Feeling like an Imposter.

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Imposter Syndrome is very very real right now. 

I have always been very good at the writing part of … writing, and not so much at the discipline of editing, and whatnot. Ever since the bug of poetry bit me at the age of sixteen I have written continually on whatever bits of paper I might find laying around, with whichever pen might happen to work. I joined a writing site soon after that and enjoyed interacting and sharing my writing with a community of other likeminded people. I started sending some of those poems to literary publications when I was eighteen. And now I am twenty-three, I have had my poems published online and in print. I have met and read a lot of writers online in that time too. Sometimes it seems the only thing that keeps me sane. I love discovering new writers.

Writing has always been my way of communication from when I was a little girl. Writing this I cringe a little inside because I am more comfortable writing from a poem point of view, than from my own. That’s because I’m not a confident person and don’t like to share my thoughts outwardly because of fear of people telling me I’m wrong or being stupid. I keep reminding myself I’m an adult now and not a child, but coping mechanisms die hard!

I guess writing, and poetry stopped me from becoming lonely too. I was a very quiet, sensitive, and shy child, and I often felt shunned by family, teachers, friends. Writing reminded me I was alive at times, that I had some kind of power. Reading has that same impact too. Words can become a healing balm.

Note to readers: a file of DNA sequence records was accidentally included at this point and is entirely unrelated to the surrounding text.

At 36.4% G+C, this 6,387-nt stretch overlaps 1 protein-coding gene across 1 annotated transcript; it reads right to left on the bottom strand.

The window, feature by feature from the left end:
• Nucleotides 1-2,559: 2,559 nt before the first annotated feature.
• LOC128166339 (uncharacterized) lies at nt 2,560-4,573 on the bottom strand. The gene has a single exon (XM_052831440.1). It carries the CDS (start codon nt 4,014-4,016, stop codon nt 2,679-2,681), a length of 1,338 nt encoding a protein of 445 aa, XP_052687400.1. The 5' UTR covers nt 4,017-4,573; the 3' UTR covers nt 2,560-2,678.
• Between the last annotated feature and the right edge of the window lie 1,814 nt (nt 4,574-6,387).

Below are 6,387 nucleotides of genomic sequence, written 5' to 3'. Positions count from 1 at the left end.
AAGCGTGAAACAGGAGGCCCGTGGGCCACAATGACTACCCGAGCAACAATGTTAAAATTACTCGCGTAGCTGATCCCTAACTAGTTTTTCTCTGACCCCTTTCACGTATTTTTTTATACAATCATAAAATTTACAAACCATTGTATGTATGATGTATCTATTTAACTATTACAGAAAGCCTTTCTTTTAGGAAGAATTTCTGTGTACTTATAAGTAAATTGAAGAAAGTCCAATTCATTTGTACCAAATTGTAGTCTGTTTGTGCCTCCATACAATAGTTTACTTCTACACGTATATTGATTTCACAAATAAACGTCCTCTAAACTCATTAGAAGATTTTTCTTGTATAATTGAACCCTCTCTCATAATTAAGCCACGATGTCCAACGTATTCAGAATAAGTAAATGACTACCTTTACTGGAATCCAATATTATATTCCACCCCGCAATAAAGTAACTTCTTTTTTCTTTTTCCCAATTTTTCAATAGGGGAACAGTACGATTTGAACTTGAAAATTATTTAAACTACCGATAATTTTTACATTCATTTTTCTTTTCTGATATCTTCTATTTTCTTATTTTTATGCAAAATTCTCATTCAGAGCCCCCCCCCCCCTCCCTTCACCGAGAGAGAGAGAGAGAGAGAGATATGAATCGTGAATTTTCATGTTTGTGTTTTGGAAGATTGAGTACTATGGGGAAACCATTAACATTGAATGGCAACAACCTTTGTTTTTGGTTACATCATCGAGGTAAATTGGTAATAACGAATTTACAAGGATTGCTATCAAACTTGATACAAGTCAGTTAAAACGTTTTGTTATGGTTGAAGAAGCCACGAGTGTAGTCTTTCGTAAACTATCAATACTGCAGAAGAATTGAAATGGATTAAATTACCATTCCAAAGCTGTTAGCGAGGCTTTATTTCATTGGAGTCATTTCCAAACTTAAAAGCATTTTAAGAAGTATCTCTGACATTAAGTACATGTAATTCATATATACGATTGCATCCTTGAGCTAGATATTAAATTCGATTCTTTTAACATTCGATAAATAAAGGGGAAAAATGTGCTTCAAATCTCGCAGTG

Over the last few months I have felt shut out from poetry, and a little adrift from the community. It seems like it has become a popularity contest? I have gotten into the nasty habit of comparison with fellow poets. Why are they being published and I’m not? What’s wrong with my voice? Do you read my poetry and recognize how uneducated I am, how limited my vocabulary can be because of where I’m from? 

Any suggestions on how to beat Imposter Syndrome?

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  1. Lisa Stice Avatar
    Lisa Stice

    I don’t know if I have any suggestions for beating the feelings of imposter syndrome, but know that you’re not alone and that I love your poetry. I think the publishing slump happens to everyone now and then. And if it follows a period of frequent publishing, a period of frequent rejections can feel even worse than normal. Last year, I had a bunch of rejections. This year, the rejections keep rolling in, and the acceptances are few and far between. Sales of my books are stagnant. It all makes for a bleh sort of feeling, and I hold my breath as I open emails from journals and presses. I don’t know if it’s the same case with you, but ALL of my writer friends live far away from me. I can’t go to a coffee shop and sit and talk with someone in person. It’s all just online, and that adds to the loneliness, too. Know that you have people who love and look forward to your poetry. Know that people are reading and relating to your blog, and that you are helping others through posts like this.


    1. @k_lpoetry Avatar

      Thank you! Rejections and periods where my books don’t sell make me feel down after a while. Yes, it’s the same for me too. Online interactions have their pluses as much as they do negatives. Thank you so much, I’ll try to remember that, 💙

      Liked by 1 person

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